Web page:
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Python & SQL Bible

Chapter 13: SQL Basics

13.6 Filtering and Sorting Query Results

When working with SQL, you will often need to choose specific data from a table. This can be done using the SELECT statement, which can then be followed by the WHERE clause to filter the data and the ORDER BY clause to sort it.

The WHERE clause allows you to specify conditions that must be met for a particular row to be included in the results. For example, you can use the WHERE clause to select only the rows where the value in a certain column is greater than a specific number. The ORDER BY clause, on the other hand, allows you to sort the selected data based on a particular column.

You can specify whether the data should be sorted in ascending or descending order, and you can even sort by multiple columns at once. These two methods are some of the most common and powerful ways to manipulate data in SQL, and mastering them will allow you to perform more complex queries and analyses.

Example:

The WHERE clause allows you to filter results based on one or more conditions. For example, to select only those books that cost less than $8.00, you would use:

SELECT * FROM Books
WHERE Price < 8.00;

The ORDER BY clause allows you to sort the results of your query. You can sort by any column and specify whether to sort in ascending (ASC) or descending (DESC) order. For example, to select all books sorted by price in descending order, you would use:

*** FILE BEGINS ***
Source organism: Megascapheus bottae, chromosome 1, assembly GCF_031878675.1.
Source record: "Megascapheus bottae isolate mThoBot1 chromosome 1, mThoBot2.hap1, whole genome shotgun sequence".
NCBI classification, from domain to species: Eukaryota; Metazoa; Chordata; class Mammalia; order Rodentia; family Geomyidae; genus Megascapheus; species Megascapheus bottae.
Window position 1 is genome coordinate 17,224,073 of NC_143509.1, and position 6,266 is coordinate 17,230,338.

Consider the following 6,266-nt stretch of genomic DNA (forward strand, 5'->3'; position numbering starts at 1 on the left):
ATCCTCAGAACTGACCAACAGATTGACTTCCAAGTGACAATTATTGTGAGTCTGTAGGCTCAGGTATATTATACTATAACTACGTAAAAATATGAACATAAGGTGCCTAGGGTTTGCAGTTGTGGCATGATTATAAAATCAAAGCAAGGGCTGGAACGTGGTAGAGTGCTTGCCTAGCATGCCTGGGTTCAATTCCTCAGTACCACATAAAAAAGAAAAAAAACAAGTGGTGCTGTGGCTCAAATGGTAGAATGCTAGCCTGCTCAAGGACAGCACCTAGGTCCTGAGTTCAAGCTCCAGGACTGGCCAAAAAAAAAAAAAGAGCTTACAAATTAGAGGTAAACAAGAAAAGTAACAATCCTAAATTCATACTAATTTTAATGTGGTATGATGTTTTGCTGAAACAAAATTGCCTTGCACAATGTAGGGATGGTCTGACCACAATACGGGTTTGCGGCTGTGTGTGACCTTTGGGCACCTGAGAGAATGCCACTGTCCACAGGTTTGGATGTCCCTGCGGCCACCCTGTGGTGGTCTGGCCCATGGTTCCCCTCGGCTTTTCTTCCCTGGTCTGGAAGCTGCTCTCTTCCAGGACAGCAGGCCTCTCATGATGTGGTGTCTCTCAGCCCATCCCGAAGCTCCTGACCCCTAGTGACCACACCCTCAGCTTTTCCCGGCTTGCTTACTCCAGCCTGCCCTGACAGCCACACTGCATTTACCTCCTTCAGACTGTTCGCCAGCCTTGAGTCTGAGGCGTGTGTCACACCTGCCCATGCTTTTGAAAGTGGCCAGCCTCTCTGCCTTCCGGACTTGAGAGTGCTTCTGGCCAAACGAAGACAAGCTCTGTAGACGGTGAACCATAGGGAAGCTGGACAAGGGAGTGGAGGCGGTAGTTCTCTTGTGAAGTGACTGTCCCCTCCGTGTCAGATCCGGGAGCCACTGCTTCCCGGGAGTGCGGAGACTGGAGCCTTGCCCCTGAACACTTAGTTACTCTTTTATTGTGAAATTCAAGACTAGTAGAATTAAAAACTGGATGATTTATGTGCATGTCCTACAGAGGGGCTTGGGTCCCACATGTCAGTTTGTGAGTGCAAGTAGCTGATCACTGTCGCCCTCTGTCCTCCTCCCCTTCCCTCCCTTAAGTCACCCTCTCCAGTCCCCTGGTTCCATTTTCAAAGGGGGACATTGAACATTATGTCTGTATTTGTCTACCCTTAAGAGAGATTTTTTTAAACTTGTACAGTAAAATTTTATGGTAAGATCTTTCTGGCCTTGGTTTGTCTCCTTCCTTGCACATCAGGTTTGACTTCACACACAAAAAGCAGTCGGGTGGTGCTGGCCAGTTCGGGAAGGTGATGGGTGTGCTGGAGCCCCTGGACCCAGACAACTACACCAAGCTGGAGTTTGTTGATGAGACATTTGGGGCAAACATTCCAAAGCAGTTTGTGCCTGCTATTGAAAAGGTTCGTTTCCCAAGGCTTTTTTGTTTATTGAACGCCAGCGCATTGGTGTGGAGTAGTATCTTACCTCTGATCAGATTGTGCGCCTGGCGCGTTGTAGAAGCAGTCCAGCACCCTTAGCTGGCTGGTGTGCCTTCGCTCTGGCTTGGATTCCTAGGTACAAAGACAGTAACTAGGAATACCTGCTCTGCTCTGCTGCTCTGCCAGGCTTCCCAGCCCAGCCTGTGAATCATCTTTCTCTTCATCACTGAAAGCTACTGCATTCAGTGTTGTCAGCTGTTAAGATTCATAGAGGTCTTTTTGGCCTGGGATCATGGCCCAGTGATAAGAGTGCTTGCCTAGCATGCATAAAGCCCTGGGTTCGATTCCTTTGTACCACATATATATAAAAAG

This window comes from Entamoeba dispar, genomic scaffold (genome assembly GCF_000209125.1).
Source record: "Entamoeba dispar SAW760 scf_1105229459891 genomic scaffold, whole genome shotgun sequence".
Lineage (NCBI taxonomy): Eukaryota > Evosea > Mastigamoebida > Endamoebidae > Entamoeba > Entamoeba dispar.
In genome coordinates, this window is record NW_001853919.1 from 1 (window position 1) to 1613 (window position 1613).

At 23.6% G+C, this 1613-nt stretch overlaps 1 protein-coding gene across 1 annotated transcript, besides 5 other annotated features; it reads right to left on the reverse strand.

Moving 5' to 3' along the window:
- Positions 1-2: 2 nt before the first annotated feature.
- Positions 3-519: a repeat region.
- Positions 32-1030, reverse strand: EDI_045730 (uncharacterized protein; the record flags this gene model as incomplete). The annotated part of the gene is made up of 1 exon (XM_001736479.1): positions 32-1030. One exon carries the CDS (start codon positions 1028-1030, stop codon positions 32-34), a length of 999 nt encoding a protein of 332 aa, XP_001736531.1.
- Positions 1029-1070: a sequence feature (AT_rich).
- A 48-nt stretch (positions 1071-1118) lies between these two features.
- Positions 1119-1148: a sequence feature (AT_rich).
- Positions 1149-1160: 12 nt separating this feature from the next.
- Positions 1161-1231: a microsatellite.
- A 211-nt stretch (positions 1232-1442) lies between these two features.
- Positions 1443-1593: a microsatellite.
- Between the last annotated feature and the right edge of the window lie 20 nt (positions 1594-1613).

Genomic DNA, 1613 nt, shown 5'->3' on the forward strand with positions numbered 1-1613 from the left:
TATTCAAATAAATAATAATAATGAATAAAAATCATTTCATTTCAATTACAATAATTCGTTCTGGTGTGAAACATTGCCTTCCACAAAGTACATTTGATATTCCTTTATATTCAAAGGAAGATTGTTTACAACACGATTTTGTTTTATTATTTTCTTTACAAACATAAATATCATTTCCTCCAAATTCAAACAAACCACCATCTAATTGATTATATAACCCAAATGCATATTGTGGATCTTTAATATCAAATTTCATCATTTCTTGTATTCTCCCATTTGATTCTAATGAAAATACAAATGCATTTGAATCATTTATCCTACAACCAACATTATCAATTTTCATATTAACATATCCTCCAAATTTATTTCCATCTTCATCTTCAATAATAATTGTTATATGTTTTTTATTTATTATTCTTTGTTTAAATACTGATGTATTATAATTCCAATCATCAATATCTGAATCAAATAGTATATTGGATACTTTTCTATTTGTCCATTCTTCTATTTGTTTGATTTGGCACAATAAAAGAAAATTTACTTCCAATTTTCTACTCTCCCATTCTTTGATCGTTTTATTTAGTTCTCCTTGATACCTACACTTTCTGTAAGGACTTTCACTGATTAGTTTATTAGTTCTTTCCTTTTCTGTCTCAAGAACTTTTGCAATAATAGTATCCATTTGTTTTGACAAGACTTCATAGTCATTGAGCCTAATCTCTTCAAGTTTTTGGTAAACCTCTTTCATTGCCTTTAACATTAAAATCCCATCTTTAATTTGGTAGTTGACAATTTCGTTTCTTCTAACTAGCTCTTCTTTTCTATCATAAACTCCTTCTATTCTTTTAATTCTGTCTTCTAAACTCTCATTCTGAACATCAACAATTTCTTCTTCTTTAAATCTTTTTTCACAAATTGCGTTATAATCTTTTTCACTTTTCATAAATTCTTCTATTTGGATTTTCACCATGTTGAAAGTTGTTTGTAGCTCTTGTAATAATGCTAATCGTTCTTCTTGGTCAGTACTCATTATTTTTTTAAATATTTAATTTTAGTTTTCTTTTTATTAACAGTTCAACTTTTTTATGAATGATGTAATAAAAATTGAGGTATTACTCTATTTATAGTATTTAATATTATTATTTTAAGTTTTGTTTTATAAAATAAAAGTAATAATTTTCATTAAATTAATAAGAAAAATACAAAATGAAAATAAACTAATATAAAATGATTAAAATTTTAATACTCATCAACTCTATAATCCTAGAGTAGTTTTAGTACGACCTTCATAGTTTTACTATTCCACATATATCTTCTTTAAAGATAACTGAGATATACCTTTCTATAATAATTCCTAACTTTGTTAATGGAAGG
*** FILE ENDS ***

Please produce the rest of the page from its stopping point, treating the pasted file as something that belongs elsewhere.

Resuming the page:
SELECT * FROM Books
ORDER BY Price DESC;

Try these operations on your own to solidify your understanding of these SQL basics. In the next sections, we'll go deeper into more advanced SQL topics.

13.6 Filtering and Sorting Query Results

When working with SQL, you will often need to choose specific data from a table. This can be done using the SELECT statement, which can then be followed by the WHERE clause to filter the data and the ORDER BY clause to sort it.

The WHERE clause allows you to specify conditions that must be met for a particular row to be included in the results. For example, you can use the WHERE clause to select only the rows where the value in a certain column is greater than a specific number. The ORDER BY clause, on the other hand, allows you to sort the selected data based on a particular column.

You can specify whether the data should be sorted in ascending or descending order, and you can even sort by multiple columns at once. These two methods are some of the most common and powerful ways to manipulate data in SQL, and mastering them will allow you to perform more complex queries and analyses.

Example:

The WHERE clause allows you to filter results based on one or more conditions. For example, to select only those books that cost less than $8.00, you would use:

SELECT * FROM Books
WHERE Price < 8.00;

The ORDER BY clause allows you to sort the results of your query. You can sort by any column and specify whether to sort in ascending (ASC) or descending (DESC) order. For example, to select all books sorted by price in descending order, you would use:

SELECT * FROM Books
ORDER BY Price DESC;

Try these operations on your own to solidify your understanding of these SQL basics. In the next sections, we'll go deeper into more advanced SQL topics.